In a previous blog, I noted how incredibly rare it is for a company to give an honest assessment of how things panned out after an acquisition, both positively and negatively. In the heady first days, there is always talk of synergies, new markets, revenue growth, combined talents, etc. But we all know that things very rarely go exactly as planned, which means that there are surprises (of both the positive and negative variety) to learn from. If only those lessons were routinely and widely shared.
I’d certainly love it if other leaders would open up to discuss their assumptions, both correct and incorrect, and pass on what they have learned. That kind of honest sharing would help avoid so much of the waste that occurs with many acquisitions.
I suppose if I want to ask for that kind of openness from others, I need to “walk the walk” myself, as I did in my earlier blogs about our acquisition of an Adobe business unit. (See “How’d that Adobe Acquisition Work Out?” and “Was the Adobe Acquisition Worth It?”)
In December 2013, we acquired a former reseller partner, Tetra4D, which oversaw the global distribution of our 3D PDF Converter product. This acquisition broke new ground for us. We were now in the business of providing software directly to end users, as opposed to our previous sole focus on providing software development tools to ISVs. We had a lot to learn about how to deliver, support, market, price and transact in a high-volume, lower-price market (vs. SDKs), selling mostly through VAR and CAR channels.
As I think back on the experience of the last 18 months, here are some of my observations that could prove useful to others.
Retain your culture. Only keep the people from the new organization that fit in with your culture. You can always rebuild expertise, but you can’t correct a poor cultural fit. If you have a strong company culture, and leaders who really understand it, you can quickly build up a great new team. We believe this was an important part of the success of our last two acquisitions. There was no difference between the culture of the newly built “Tetra4D team” and the rest of the organization. I attribute that to having a culture that could be clearly communicated, leaders who “got it” and a selection process for retaining people who fit the culture.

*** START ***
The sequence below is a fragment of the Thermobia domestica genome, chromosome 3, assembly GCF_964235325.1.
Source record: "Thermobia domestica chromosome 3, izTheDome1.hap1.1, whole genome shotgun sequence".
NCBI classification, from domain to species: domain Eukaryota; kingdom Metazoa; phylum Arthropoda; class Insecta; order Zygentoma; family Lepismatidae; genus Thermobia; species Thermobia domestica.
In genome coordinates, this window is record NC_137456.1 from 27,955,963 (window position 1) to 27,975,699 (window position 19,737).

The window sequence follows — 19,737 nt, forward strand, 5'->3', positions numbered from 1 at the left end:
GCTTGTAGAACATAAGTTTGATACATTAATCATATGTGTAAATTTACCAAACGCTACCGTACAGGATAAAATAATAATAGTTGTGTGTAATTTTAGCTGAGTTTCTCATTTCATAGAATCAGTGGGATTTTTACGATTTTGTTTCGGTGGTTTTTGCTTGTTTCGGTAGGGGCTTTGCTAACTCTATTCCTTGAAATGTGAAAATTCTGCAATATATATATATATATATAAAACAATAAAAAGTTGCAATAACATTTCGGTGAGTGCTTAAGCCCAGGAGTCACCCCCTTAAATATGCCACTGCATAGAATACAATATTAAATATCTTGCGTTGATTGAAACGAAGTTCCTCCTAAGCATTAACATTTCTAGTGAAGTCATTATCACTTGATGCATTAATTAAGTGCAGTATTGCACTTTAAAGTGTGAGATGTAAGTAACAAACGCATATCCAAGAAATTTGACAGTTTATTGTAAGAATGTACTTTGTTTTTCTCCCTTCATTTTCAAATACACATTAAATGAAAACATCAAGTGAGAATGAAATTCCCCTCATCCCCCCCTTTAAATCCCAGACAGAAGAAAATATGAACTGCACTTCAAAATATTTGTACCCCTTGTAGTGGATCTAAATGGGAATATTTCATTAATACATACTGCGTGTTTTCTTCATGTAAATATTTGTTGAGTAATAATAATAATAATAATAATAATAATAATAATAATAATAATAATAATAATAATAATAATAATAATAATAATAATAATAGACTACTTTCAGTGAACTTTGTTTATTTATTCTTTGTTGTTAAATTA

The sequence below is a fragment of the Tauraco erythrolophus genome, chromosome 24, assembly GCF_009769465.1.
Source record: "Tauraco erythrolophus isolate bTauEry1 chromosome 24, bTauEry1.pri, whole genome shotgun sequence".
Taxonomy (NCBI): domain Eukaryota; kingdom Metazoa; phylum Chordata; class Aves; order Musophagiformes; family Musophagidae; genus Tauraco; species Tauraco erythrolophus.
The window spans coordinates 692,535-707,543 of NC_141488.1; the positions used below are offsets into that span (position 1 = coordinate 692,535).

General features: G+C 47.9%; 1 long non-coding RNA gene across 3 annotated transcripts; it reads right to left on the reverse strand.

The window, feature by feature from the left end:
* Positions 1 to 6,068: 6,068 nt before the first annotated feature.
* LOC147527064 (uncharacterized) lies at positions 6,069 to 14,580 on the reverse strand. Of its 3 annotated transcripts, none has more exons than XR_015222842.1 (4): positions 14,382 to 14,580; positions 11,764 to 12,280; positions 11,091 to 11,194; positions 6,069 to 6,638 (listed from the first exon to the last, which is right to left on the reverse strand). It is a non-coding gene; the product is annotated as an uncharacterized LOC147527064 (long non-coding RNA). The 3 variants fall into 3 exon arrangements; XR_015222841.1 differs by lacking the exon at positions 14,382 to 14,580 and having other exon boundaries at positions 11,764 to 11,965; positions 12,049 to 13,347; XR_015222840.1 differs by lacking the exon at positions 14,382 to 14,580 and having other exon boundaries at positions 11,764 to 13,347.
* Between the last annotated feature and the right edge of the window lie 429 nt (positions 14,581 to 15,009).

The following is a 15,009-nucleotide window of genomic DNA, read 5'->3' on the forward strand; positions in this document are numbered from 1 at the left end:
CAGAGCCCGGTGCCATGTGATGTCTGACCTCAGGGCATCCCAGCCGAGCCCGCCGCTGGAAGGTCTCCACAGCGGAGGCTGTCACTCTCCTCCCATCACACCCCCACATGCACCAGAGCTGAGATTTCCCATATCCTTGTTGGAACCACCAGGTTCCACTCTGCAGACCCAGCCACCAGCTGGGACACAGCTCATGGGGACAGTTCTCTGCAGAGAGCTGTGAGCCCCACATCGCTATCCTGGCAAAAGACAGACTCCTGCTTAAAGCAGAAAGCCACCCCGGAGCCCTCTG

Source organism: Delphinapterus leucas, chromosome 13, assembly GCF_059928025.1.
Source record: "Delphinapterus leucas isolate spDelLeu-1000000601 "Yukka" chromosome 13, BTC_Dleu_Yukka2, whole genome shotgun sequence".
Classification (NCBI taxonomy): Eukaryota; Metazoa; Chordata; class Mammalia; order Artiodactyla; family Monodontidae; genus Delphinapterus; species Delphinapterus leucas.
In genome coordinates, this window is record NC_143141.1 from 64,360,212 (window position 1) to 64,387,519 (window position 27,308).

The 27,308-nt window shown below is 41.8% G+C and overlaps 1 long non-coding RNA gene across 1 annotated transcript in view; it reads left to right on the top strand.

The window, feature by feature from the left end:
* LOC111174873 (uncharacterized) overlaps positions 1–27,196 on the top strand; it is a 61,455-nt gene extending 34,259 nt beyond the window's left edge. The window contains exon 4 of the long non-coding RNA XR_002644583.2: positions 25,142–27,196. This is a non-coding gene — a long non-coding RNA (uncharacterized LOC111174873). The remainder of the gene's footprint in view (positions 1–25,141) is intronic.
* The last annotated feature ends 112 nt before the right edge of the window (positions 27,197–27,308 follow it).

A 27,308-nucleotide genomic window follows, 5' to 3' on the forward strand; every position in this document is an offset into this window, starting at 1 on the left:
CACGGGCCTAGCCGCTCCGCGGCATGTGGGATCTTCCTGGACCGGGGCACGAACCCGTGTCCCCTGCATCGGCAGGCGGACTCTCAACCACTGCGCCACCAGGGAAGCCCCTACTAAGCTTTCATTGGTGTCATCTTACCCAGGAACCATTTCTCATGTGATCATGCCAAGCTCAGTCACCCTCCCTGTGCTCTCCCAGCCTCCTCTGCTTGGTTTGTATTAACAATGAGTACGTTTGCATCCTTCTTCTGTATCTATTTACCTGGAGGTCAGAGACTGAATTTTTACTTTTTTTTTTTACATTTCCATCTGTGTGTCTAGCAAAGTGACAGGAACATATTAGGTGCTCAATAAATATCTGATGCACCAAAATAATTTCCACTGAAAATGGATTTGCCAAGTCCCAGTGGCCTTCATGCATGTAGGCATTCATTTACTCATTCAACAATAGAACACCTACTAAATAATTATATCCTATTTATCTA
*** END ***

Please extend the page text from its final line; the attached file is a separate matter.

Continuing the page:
Think of Yourself as One. Be aware that it takes a while for your team, including upper management, to recalibrate how they think about the whole of the business. We now essentially have two distinct business units with different products, customers, processes, etc. The strong bias is to see the “original” portion of the company as the “real” company, with this new group as an appendage. We had been through this once before, but it was still a challenging mental shift, despite our motivation, to think of the company as a unified whole. One thing that helps is to quickly get people mixing with one another from different parts of the organization and also to be highly disciplined about how you talk about the organization. You need to aggressively eradicate the language of “us” and “them.” There is only “us.”
Manage the Merge. It often makes sense to fold the new organization into the larger organization over time. So rather than have parallel marketing, sales and finance teams, you merge them into a single organization. That made sense to us, too, so that’s what we did. Based on our experience, I would give two cautions here: